By Ted Galen Carpenter
In his 1961 farewell address, President Dwight D. Eisenhower warned of the growing influence of the “military-industrial complex” on American politics and policy. Interestingly, Eisenhower’s original formulation of the menace was the even more accurate “military-industrial-congressional complex.” (Emphasis added). Seeing how that network of special interests has worked its tentacles into so many aspects of American political and economic life in the intervening decades indicates just how prescient was Eisenhower’s warning.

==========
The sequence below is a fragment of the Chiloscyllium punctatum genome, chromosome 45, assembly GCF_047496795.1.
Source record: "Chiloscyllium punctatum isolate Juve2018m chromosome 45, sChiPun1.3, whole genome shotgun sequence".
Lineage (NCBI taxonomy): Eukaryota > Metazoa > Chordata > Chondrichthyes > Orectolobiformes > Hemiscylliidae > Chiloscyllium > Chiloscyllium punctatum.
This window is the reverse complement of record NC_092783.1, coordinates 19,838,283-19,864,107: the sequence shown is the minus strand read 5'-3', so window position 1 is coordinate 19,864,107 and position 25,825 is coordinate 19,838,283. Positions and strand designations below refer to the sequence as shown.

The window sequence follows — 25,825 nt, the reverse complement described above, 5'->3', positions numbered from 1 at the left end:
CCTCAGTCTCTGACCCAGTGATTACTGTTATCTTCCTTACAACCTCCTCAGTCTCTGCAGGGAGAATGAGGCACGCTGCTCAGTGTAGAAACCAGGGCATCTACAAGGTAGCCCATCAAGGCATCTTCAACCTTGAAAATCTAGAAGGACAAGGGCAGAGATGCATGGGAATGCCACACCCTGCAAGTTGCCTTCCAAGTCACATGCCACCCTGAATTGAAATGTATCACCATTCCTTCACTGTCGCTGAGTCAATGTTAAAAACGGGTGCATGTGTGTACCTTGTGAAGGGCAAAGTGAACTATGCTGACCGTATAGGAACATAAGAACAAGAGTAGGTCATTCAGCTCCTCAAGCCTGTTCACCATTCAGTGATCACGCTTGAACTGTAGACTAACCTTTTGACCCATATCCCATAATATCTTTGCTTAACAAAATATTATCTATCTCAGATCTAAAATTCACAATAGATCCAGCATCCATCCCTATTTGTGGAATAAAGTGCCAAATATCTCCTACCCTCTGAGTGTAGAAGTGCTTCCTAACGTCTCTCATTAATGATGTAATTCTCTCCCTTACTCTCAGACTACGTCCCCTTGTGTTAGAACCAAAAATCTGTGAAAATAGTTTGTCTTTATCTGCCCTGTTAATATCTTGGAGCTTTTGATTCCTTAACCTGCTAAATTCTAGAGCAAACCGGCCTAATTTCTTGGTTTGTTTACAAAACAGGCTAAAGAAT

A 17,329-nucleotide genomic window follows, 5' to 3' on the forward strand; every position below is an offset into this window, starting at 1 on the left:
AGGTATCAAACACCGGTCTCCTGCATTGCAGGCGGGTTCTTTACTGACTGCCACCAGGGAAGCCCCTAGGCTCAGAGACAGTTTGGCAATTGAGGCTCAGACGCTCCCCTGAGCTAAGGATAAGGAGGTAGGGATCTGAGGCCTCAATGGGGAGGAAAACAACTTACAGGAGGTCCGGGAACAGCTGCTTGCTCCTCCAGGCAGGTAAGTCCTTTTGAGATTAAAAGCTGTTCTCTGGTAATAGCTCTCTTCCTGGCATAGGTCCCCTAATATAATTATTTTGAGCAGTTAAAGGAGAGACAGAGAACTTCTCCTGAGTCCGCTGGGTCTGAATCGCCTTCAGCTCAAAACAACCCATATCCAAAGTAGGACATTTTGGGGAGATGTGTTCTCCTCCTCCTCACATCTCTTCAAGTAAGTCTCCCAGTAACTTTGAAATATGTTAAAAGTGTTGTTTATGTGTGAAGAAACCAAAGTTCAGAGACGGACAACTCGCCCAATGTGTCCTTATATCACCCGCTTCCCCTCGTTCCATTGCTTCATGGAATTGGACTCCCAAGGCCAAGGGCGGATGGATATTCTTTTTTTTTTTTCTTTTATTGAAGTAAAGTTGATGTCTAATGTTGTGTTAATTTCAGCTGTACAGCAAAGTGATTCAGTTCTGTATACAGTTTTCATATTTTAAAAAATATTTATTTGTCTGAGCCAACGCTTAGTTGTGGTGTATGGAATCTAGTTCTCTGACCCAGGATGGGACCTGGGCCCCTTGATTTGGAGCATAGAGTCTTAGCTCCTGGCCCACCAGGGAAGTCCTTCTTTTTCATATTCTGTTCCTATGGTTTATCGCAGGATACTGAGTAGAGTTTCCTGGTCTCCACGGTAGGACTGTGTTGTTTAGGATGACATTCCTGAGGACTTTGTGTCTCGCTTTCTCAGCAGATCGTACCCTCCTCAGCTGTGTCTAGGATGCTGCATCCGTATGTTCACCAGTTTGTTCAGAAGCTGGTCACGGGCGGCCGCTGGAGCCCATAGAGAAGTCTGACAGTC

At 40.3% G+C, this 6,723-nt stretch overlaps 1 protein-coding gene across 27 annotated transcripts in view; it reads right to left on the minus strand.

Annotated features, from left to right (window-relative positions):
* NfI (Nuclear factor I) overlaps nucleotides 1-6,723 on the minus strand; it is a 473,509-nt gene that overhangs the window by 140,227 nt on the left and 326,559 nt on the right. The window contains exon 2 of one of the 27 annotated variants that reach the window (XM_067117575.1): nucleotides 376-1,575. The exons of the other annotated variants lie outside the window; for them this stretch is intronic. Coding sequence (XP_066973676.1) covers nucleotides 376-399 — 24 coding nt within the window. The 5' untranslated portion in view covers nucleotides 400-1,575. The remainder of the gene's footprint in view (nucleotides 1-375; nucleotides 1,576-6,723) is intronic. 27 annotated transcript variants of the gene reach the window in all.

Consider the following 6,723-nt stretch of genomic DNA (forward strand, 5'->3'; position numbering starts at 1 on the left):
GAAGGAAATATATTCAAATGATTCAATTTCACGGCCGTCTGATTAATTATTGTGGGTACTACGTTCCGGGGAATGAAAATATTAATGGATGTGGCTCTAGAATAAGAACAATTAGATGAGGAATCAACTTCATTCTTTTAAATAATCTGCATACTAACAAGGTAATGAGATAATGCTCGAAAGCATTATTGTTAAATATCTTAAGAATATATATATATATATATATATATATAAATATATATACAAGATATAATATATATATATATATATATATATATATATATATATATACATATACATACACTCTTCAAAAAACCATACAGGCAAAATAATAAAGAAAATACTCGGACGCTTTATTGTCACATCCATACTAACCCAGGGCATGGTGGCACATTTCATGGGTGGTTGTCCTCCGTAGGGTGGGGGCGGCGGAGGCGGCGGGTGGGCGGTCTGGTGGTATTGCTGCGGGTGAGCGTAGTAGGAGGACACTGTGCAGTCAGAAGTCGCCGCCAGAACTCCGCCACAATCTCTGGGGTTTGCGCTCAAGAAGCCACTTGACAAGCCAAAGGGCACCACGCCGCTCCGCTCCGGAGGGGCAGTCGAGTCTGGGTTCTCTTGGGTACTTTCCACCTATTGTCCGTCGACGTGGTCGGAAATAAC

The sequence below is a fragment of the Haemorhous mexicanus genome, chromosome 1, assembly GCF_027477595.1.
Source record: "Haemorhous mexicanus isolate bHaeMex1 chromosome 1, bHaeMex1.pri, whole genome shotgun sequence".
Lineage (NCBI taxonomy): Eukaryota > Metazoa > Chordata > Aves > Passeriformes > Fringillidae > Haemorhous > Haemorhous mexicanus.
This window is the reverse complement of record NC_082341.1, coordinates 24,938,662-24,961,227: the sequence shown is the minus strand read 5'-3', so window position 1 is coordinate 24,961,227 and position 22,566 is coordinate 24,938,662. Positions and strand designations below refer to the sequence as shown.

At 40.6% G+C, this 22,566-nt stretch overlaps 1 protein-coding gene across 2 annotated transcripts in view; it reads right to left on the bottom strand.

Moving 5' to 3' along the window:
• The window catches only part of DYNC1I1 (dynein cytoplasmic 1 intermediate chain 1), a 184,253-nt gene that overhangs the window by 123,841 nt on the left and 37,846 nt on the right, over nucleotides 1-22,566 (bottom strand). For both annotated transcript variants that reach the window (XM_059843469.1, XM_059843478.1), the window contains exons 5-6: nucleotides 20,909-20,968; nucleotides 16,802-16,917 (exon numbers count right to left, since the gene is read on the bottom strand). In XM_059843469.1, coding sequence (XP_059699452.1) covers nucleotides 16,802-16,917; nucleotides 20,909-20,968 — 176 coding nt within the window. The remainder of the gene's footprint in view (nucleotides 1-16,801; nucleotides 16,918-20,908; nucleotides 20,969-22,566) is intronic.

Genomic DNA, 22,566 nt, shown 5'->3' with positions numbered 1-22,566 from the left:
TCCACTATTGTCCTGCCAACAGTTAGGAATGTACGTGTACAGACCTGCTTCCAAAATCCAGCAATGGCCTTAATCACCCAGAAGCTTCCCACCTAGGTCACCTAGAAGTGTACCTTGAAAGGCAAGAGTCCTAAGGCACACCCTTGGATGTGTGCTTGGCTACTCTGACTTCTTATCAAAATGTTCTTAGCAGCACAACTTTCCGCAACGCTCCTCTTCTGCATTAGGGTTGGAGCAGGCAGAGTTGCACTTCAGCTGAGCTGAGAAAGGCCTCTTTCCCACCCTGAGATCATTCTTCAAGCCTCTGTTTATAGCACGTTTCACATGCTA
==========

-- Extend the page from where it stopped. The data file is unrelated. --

But there has been an even more subtle and pervasive militarization of American culture. It has been evident since World War II, but it has been accelerating markedly in recent years. Perhaps the most corrosive domestic effect of the global interventionist foreign policy that Washington adopted after World War II has been on national attitudes. Americans have come to accept intrusions in the name of “national security” that they would have strongly resisted in previous decades. The various provisions of the Patriot Act and the surveillance regime and its abuses epitomized by the NSA are a case in point.
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